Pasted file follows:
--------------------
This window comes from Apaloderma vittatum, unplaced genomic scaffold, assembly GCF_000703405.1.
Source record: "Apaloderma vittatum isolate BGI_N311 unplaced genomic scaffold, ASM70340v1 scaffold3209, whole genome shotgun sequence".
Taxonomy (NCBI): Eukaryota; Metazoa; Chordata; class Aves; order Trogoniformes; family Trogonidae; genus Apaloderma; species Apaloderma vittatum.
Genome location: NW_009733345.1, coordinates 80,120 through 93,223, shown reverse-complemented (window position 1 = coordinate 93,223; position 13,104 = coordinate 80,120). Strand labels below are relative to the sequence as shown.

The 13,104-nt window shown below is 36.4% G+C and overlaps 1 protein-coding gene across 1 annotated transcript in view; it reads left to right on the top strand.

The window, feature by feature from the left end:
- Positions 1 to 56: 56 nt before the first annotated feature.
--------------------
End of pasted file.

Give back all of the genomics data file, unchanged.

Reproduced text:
This window comes from Apaloderma vittatum, unplaced genomic scaffold, assembly GCF_000703405.1.
Source record: "Apaloderma vittatum isolate BGI_N311 unplaced genomic scaffold, ASM70340v1 scaffold3209, whole genome shotgun sequence".
Taxonomy (NCBI): Eukaryota; Metazoa; Chordata; class Aves; order Trogoniformes; family Trogonidae; genus Apaloderma; species Apaloderma vittatum.
Genome location: NW_009733345.1, coordinates 80,120 through 93,223, shown reverse-complemented (window position 1 = coordinate 93,223; position 13,104 = coordinate 80,120). Strand labels below are relative to the sequence as shown.

The 13,104-nt window shown below is 36.4% G+C and overlaps 1 protein-coding gene across 1 annotated transcript in view; it reads left to right on the top strand.

The window, feature by feature from the left end:
- Positions 1 to 56: 56 nt before the first annotated feature.